Book review: Life after Boris by James Mendelssohn (a story about succession in a partnership)Posted on: June 21, 2013
I liked both “Who moved my cheese?” (Spencer Johnson) and “Our iceberg is melting” (John Kotter) – two fables about how to manage individual and business change. And now the professions have their own story about succession in a partnership.
With a distinctly “Watership Down” feel – the main characters are rabbits – the 75 page story takes just half an hour or so to read. And that’s great for the busy professional.
The essence of the story is that Boris, the warren leader, is dying. There’s concern about who will take over and unite the East, South and North (read departments or divisions) warrens which each have a different type of leadership. You can recognise the senior partner, the joint young rainmakers and the external COO models.
It’s skilfully observed to capture some of the common characters in partnerships:
- “They were ‘too kind and gentle’ because they were slow to speak their mind in family debates, but then grumbled about the outcome later”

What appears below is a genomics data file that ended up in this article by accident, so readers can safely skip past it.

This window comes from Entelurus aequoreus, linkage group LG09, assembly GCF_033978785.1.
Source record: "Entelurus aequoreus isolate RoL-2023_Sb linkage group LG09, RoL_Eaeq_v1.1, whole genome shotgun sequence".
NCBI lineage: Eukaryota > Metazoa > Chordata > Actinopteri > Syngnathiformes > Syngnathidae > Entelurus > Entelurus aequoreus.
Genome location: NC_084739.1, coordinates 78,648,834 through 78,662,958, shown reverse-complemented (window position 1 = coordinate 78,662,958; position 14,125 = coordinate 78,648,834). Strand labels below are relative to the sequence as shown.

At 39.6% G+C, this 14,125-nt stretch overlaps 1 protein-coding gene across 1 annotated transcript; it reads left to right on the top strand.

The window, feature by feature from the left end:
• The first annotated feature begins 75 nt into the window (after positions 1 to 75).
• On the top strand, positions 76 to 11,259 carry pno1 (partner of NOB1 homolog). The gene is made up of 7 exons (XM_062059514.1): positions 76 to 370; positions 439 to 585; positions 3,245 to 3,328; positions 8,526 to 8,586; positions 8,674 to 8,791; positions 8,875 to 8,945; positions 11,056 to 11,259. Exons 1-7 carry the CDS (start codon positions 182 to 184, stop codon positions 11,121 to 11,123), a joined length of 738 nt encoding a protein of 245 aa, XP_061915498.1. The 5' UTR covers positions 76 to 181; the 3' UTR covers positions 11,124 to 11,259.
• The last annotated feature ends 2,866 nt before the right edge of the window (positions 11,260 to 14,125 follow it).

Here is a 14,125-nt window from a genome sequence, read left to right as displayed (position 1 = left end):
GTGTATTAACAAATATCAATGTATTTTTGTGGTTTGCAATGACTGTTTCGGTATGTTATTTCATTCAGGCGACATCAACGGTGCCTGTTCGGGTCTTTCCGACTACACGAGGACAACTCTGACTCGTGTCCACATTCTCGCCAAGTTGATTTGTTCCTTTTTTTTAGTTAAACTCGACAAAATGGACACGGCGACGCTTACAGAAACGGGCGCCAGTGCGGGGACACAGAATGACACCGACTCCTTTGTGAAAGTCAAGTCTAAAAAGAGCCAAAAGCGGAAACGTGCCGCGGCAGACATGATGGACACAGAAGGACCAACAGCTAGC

- “With such experience such a rabbit would be well prepared to become the ‘Elder Statesman’”
- “They listened to our views, but ignored them”
- “Nobody had time to take on the management role, so we did it ourselves”
- “Eric realised that Trevor had the sort of confidence and presence that Eric simply didn’t have”
There’s a process in there – around problem solving, research, consultation and consensus building – although the hero is a little bit Machiavellian, which I suppose is an inevitable aspect of management in the professions. I guess my only criticism is that, like many firms, the rabbits shouldn’t have waited to do the succession planning when the leader is at death’s door. But the author does tackle this issue in the introduction indicating the need for a five year transition.
I’ve known James, the author, for many years. After studying law at Cambridge he worked in accountancy practices, built his own business and then spent the most recent part of his career building one of the most successful international legal and accountancy networks. So he knows what he’s talking about.
But will the professions – generally not known for their abstract thinking – understand the messages and understand how the ideas can be applied to their practice? It will be interesting to see. If not, it’s a great story to read to your kids at night – and they’ll probably come up with the right answer anyway.